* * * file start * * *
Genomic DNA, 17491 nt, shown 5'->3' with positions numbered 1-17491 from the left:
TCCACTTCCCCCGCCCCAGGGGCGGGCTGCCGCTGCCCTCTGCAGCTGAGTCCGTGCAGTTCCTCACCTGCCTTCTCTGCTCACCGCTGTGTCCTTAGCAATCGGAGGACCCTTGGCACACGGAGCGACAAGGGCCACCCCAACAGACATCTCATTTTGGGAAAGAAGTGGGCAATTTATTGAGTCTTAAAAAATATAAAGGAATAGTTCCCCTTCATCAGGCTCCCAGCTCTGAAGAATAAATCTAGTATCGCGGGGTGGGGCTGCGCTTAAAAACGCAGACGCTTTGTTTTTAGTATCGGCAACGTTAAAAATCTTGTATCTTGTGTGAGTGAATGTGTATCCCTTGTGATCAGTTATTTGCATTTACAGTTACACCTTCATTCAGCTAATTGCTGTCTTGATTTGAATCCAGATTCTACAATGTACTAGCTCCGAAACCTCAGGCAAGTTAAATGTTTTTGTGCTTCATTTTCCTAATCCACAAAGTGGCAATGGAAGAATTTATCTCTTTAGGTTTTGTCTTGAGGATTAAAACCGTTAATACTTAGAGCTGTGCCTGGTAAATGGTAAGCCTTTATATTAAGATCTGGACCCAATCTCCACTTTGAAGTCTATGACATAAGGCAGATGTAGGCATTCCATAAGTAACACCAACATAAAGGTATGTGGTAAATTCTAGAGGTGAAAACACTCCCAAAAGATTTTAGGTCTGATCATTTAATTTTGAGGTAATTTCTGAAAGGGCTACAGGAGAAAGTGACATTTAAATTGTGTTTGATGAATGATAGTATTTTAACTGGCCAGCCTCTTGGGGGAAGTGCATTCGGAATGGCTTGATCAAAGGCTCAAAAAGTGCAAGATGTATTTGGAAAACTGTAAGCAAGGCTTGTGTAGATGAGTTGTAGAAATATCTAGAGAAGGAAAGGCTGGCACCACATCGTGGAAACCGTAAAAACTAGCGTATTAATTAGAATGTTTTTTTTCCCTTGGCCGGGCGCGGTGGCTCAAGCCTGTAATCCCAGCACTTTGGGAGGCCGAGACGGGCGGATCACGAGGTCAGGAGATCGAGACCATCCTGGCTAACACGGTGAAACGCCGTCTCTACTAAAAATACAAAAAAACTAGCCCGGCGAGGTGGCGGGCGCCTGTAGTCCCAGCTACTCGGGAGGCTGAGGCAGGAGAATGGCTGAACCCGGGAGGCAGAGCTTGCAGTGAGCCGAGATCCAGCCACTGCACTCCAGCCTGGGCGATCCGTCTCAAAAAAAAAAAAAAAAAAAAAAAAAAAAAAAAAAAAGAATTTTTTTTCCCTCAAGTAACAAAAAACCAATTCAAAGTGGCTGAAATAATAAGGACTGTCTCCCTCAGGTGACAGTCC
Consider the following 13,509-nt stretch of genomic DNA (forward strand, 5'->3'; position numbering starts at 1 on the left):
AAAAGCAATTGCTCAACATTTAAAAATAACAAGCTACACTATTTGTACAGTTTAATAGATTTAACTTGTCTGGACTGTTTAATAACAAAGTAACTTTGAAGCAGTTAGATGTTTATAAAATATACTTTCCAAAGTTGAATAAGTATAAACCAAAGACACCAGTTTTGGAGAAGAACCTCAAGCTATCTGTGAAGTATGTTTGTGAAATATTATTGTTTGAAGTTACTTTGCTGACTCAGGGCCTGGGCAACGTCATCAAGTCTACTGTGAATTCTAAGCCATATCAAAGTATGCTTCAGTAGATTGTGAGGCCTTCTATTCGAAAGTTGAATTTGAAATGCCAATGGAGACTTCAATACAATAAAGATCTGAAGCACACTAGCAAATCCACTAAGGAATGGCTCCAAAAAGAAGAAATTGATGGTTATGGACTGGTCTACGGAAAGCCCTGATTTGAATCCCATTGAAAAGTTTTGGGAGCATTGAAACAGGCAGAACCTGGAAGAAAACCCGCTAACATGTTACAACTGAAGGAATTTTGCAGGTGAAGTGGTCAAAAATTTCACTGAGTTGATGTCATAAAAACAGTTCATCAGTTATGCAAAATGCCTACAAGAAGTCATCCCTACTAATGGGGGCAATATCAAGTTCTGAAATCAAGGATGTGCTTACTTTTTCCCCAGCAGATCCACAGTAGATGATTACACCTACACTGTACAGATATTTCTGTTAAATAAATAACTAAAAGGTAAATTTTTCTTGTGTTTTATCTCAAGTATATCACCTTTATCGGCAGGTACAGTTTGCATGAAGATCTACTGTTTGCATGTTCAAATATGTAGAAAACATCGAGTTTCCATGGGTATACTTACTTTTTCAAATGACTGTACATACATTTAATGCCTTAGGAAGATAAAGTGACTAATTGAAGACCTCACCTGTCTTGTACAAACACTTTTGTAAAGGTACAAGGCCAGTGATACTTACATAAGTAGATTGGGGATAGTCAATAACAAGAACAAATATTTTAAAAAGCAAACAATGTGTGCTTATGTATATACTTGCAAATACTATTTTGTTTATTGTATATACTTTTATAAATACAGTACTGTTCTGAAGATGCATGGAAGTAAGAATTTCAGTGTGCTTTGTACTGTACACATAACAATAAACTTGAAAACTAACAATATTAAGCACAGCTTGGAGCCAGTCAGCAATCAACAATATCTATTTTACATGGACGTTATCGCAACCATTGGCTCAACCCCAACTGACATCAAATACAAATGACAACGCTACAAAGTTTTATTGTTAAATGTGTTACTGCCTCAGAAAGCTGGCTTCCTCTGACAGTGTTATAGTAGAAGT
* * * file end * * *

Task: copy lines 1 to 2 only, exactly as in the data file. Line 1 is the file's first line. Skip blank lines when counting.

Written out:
Genomic DNA, 17491 nt, shown 5'->3' with positions numbered 1-17491 from the left:
TCCACTTCCCCCGCCCCAGGGGCGGGCTGCCGCTGCCCTCTGCAGCTGAGTCCGTGCAGTTCCTCACCTGCCTTCTCTGCTCACCGCTGTGTCCTTAGCAATCGGAGGACCCTTGGCACACGGAGCGACAAGGGCCACCCCAACAGACATCTCATTTTGGGAAAGAAGTGGGCAATTTATTGAGTCTTAAAAAATATAAAGGAATAGTTCCCCTTCATCAGGCTCCCAGCTCTGAAGAATAAATCTAGTATCGCGGGGTGGGGCTGCGCTTAAAAACGCAGACGCTTTGTTTTTAGTATCGGCAACGTTAAAAATCTTGTATCTTGTGTGAGTGAATGTGTATCCCTTGTGATCAGTTATTTGCATTTACAGTTACACCTTCATTCAGCTAATTGCTGTCTTGATTTGAATCCAGATTCTACAATGTACTAGCTCCGAAACCTCAGGCAAGTTAAATGTTTTTGTGCTTCATTTTCCTAATCCACAAAGTGGCAATGGAAGAATTTATCTCTTTAGGTTTTGTCTTGAGGATTAAAACCGTTAATACTTAGAGCTGTGCCTGGTAAATGGTAAGCCTTTATATTAAGATCTGGACCCAATCTCCACTTTGAAGTCTATGACATAAGGCAGATGTAGGCATTCCATAAGTAACACCAACATAAAGGTATGTGGTAAATTCTAGAGGTGAAAACACTCCCAAAAGATTTTAGGTCTGATCATTTAATTTTGAGGTAATTTCTGAAAGGGCTACAGGAGAAAGTGACATTTAAATTGTGTTTGATGAATGATAGTATTTTAACTGGCCAGCCTCTTGGGGGAAGTGCATTCGGAATGGCTTGATCAAAGGCTCAAAAAGTGCAAGATGTATTTGGAAAACTGTAAGCAAGGCTTGTGTAGATGAGTTGTAGAAATATCTAGAGAAGGAAAGGCTGGCACCACATCGTGGAAACCGTAAAAACTAGCGTATTAATTAGAATGTTTTTTTTCCCTTGGCCGGGCGCGGTGGCTCAAGCCTGTAATCCCAGCACTTTGGGAGGCCGAGACGGGCGGATCACGAGGTCAGGAGATCGAGACCATCCTGGCTAACACGGTGAAACGCCGTCTCTACTAAAAATACAAAAAAACTAGCCCGGCGAGGTGGCGGGCGCCTGTAGTCCCAGCTACTCGGGAGGCTGAGGCAGGAGAATGGCTGAACCCGGGAGGCAGAGCTTGCAGTGAGCCGAGATCCAGCCACTGCACTCCAGCCTGGGCGATCCGTCTCAAAAAAAAAAAAAAAAAAAAAAAAAAAAAAAAAAAAGAATTTTTTTTCCCTCAAGTAACAAAAAACCAATTCAAAGTGGCTGAAATAATAAGGACTGTCTCCCTCAGGTGACAGTCC